Could oil markets turn negative again next week?
As oil prices stabilise, we examine some of the key concerns from the U.S. Commodity Futures Trading Commission (CFTC) in the lead-up to WTI's June expiry.
Key oil market observations:
- WTI last traded at US$27.62 a barrel; Brent Crude at US$31.40 a barrel
- The CFTC is concerned about volatility as WTI’s June contract moves towards expiry
- On Brent, UBS says the ‘worst of the demand shock is now behind us’
Oil’s maddening descent into negative territory in April was an unprecedented event for commodity markets. At its most pronounced – in the lead up to the expiry of WTI’s May futures contract – WTI traded at a staggering negative US$40.32 a barrel.
A confluence of factors led us there: crippled demand, concerns over US crude storage capacity, a near complete evaporation of liquidity on the May contract at least three sessions before its expiry, and the outsized influence of the United States Oil Fund, which at one point held a quarter of WTI’s front-month contracts.
Though many of those issues have subsided to a degree, worries that WTI could turn negative have again emerged. As reported by Reuters, in a letter circulated to brokers, exchanges and clearing houses, the U.S. Commodity Futures Trading Commission (CFTC) has warned that oil prices still have the potential to turn negative.
Speaking of this letter, Reuters columnist John Kemp pointed out that:
‘The Commission’s decision to issue a public caution illustrates the depth of concern about what happened in the run-up to the expiry of the May futures contract, and determination it must not be allowed to happen again.’
The CFTC itself warned that brokers, exchanges and clearing houses ‘are expected to prepare for the possibility that certain contracts may continue to experience extreme market volatility, low liquidity and possibly negative pricing.’
Elsewhere, the CFTC also stressed that those institutions must ensure that the market is free from ‘manipulation, price distortion, and disruptions of the delivery or cash-settlement process.’
The WTI June, front-month futures contract is set to expire next Tuesday, 19 May.
WTI and Brent Crude prices in focus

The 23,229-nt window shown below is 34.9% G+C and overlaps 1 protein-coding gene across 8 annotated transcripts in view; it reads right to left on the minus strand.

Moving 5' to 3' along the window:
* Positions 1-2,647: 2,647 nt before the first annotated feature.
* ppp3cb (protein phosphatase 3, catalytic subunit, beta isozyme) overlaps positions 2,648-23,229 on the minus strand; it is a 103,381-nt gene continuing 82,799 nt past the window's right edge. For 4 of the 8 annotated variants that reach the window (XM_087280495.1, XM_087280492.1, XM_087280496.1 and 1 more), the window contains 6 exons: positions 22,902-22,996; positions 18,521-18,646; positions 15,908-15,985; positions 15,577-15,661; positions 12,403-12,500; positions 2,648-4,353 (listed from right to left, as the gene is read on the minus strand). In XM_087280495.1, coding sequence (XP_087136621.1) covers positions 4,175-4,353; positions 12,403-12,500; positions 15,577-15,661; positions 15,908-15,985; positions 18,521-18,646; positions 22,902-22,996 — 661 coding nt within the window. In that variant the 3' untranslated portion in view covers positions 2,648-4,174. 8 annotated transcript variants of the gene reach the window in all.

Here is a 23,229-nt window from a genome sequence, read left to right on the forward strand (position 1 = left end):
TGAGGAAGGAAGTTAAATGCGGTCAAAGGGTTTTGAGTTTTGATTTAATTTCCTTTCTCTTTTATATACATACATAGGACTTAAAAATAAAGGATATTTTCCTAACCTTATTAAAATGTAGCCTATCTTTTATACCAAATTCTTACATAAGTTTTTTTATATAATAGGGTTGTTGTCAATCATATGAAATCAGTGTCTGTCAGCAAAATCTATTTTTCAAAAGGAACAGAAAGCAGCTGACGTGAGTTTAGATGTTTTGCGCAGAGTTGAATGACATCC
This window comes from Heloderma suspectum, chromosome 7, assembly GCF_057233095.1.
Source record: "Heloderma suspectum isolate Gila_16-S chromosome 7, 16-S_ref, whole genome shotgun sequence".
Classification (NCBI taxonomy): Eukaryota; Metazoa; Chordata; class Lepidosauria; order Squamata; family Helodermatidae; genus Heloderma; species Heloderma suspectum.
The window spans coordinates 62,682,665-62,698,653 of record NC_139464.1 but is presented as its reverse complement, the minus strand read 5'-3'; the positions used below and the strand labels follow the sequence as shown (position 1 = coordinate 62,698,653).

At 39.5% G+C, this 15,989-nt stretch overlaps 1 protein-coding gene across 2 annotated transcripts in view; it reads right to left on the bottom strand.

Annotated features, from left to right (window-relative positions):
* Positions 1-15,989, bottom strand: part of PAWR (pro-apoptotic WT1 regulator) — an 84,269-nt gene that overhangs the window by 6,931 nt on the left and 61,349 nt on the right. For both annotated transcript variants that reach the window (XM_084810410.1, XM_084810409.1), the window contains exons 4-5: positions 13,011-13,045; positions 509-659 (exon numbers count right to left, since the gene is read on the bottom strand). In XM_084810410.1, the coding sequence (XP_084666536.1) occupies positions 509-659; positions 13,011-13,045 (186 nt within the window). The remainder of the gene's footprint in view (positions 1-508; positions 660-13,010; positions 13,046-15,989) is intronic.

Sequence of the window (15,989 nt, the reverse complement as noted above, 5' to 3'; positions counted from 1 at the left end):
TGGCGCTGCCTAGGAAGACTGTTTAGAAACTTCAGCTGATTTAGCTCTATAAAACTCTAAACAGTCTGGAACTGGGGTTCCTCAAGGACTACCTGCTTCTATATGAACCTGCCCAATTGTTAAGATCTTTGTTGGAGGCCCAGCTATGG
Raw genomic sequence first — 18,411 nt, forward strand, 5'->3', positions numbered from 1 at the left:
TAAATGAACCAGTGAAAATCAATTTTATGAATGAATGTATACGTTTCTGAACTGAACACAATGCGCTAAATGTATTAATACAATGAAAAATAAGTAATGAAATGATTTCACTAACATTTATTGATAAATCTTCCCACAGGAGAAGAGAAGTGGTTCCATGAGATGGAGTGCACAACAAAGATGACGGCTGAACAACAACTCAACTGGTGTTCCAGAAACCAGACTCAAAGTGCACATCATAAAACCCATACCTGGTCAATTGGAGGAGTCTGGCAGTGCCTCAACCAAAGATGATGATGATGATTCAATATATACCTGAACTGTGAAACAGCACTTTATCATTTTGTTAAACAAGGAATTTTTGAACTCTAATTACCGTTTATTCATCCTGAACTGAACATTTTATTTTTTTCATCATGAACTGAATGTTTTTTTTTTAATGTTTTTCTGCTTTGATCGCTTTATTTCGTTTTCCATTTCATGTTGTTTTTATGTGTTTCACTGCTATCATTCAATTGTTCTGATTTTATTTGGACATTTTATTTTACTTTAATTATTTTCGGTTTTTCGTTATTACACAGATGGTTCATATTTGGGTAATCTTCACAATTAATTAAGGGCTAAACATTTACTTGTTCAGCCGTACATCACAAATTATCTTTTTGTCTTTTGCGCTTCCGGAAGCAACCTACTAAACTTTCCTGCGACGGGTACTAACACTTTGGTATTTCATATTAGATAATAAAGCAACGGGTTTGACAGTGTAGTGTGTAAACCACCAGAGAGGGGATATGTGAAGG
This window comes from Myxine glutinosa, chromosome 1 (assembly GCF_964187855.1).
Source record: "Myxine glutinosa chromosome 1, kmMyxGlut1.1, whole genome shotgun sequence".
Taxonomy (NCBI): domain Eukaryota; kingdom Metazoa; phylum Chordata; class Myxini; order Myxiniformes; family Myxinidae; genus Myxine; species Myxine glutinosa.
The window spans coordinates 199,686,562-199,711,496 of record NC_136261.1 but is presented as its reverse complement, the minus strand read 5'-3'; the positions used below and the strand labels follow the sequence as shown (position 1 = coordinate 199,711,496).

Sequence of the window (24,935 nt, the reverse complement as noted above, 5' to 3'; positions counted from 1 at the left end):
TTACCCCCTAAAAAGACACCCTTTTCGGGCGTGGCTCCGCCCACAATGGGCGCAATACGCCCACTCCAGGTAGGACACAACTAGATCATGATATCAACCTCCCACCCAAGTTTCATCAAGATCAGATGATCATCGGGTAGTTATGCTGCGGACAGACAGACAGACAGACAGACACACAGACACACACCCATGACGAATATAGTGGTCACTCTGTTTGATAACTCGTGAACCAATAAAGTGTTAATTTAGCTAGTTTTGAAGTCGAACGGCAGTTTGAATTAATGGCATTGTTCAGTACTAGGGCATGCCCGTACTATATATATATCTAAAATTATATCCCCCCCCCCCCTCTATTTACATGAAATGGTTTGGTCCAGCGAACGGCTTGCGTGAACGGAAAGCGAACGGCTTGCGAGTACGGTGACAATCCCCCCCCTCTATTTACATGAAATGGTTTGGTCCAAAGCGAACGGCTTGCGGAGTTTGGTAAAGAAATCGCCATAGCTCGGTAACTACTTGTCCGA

Ultimately, even as concerns over the stability of oil markets remain in focus, oil prices across the board have traded with greater levels of stability over the last month.
For example, WTI's June NYMEX contract last traded at US$27.62 a barrel; while Brent's July ICE contract last traded at US$31.40 a barrel – taking both benchmark contracts well off their April lows.
Other concerns, particularly as they relate to US crude storage capacity also looks to have lessened in recent weeks, with UBS this week writing that:
‘US commercial crude oil inventories continued to show an accelerating slowdown in the pace of the build, actually falling by 745-k b/d to 531-m bbls, compared to Bloomberg median survey expectations for a 4.3-m bbls stockbuild.’
Speaking of Brent – the international oil benchmark – UBS analysts also positively said:
‘All in all, we believe the worst of the demand shock is now behind us, now forecasting ~15.7-m b/d of 2Q real demand loss and some 1.85-m b/d of incremental apparent demand loss from inventory destocking.’
How to trade oil markets: long and short
What do you make of the current situation: do you see bullish or bearish opportunities? Whatever your opinion, you can trade WTI spot and futures, as well as Brent spot and futures – long or short – through IG’s world-class trading platform now.
For example, to buy (long) or sell (short) WTI spot using CFDs, follow these easy steps:
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